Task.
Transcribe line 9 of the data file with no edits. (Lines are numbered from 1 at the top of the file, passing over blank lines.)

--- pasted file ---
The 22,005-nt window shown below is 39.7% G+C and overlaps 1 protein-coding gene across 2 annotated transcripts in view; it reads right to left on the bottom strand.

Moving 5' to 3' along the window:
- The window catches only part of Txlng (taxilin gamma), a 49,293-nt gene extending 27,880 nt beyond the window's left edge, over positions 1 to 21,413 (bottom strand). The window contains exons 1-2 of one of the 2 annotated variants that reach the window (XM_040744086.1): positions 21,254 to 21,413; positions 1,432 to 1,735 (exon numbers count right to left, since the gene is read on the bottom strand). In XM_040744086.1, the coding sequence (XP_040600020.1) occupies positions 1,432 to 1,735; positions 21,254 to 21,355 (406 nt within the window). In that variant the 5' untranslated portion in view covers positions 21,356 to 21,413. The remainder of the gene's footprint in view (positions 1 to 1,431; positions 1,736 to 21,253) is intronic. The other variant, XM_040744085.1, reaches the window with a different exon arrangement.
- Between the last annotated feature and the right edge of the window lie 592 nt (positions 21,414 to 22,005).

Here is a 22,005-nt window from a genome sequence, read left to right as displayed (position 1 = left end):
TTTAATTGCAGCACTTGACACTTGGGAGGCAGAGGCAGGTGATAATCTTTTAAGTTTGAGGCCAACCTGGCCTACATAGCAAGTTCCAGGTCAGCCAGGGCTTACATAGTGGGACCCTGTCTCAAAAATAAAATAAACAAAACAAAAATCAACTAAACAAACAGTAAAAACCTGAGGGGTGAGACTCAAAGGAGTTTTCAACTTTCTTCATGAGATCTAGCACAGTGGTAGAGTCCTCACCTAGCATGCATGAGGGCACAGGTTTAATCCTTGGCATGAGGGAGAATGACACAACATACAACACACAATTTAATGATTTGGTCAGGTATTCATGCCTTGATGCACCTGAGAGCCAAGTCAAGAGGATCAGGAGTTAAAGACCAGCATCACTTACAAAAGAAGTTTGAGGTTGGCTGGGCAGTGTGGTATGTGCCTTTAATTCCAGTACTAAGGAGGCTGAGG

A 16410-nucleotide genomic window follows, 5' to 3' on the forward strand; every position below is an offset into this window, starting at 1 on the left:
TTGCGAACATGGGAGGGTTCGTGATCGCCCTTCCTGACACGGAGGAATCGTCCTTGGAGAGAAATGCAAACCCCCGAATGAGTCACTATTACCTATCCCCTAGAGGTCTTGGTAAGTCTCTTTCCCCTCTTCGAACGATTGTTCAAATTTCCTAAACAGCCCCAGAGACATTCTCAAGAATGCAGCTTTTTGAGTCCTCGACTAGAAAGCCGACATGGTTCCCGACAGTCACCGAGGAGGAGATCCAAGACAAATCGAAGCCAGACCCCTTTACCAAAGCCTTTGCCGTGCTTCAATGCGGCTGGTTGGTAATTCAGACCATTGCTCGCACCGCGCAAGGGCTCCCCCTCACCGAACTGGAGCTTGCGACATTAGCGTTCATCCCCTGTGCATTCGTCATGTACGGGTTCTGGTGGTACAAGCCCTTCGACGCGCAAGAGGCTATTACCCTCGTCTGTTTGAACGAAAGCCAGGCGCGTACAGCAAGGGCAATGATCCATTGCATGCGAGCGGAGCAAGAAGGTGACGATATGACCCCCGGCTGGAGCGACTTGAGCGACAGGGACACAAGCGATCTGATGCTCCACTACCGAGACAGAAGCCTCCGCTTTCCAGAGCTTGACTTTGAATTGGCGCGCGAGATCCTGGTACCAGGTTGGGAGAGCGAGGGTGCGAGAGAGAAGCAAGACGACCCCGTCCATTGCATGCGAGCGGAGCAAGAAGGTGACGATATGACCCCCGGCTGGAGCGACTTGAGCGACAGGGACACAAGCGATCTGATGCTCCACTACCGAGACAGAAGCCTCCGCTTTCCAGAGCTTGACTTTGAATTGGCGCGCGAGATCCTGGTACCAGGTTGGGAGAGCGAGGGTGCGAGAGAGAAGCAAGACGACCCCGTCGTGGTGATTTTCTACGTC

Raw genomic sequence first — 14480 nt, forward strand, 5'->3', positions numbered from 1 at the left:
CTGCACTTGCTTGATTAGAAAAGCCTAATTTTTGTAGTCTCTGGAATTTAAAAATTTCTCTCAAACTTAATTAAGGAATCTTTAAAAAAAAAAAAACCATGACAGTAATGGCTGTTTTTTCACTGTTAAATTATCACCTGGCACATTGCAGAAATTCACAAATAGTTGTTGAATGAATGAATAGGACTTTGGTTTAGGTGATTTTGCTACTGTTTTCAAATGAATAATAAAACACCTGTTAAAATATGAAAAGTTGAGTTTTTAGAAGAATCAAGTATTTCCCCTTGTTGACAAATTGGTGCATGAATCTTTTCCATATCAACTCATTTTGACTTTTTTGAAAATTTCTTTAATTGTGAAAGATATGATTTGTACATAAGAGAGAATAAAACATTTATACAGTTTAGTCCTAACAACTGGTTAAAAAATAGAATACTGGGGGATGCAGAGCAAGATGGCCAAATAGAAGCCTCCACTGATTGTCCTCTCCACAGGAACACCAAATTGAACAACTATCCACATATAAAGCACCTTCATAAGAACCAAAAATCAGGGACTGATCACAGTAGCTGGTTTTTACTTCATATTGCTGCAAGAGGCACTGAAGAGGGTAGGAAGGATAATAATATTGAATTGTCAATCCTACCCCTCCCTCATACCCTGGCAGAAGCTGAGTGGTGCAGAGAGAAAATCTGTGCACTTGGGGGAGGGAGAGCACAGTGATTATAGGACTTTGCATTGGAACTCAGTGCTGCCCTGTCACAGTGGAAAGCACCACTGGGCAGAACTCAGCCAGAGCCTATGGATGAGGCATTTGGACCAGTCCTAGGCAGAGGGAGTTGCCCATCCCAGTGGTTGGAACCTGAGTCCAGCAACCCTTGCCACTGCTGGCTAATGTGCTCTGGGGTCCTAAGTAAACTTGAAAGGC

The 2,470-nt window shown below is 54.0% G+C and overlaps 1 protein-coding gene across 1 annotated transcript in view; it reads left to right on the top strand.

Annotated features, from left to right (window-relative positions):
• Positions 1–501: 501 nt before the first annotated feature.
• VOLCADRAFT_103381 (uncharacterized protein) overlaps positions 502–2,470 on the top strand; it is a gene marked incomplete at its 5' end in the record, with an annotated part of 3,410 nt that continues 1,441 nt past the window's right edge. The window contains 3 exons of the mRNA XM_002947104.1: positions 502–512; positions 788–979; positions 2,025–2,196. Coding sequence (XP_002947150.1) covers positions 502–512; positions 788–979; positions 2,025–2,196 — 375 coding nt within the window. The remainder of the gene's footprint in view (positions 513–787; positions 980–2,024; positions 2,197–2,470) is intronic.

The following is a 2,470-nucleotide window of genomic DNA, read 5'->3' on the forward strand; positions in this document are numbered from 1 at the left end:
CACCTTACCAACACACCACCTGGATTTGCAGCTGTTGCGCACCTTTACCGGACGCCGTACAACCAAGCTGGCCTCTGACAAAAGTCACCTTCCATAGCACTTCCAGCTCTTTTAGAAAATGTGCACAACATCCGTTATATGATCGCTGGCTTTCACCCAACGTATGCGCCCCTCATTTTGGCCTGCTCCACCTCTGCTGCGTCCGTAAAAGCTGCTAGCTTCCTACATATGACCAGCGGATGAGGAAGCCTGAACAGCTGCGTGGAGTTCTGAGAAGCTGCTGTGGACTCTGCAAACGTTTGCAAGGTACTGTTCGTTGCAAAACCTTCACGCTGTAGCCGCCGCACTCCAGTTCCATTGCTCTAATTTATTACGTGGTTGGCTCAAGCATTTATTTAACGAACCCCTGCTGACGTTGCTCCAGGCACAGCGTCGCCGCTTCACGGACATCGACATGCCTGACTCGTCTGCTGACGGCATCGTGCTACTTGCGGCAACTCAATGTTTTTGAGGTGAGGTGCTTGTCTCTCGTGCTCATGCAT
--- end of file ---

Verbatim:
Raw genomic sequence first — 14480 nt, forward strand, 5'->3', positions numbered from 1 at the left: